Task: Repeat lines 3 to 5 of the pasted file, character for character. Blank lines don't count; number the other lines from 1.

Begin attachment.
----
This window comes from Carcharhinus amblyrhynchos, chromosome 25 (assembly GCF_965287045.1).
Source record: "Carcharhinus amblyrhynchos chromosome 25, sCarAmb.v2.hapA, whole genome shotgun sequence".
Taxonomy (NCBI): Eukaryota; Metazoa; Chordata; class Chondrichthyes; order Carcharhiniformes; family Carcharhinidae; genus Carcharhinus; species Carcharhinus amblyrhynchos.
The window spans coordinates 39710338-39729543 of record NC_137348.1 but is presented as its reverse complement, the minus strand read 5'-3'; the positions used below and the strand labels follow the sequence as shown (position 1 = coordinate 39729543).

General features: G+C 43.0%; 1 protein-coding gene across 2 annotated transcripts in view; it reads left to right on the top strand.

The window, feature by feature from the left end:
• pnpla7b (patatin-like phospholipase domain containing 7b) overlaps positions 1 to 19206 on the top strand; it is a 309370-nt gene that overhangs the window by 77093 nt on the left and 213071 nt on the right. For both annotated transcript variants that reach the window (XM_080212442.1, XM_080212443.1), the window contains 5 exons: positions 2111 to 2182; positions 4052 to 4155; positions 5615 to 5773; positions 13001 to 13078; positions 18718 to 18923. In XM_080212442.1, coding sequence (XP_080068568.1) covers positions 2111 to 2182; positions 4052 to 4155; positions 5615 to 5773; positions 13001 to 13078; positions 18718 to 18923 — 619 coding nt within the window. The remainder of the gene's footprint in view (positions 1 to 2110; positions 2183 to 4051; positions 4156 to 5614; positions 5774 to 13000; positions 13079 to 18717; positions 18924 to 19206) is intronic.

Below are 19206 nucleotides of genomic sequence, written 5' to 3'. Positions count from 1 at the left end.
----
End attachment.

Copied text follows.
Taxonomy (NCBI): Eukaryota; Metazoa; Chordata; class Chondrichthyes; order Carcharhiniformes; family Carcharhinidae; genus Carcharhinus; species Carcharhinus amblyrhynchos.
The window spans coordinates 39710338-39729543 of record NC_137348.1 but is presented as its reverse complement, the minus strand read 5'-3'; the positions used below and the strand labels follow the sequence as shown (position 1 = coordinate 39729543).

General features: G+C 43.0%; 1 protein-coding gene across 2 annotated transcripts in view; it reads left to right on the top strand.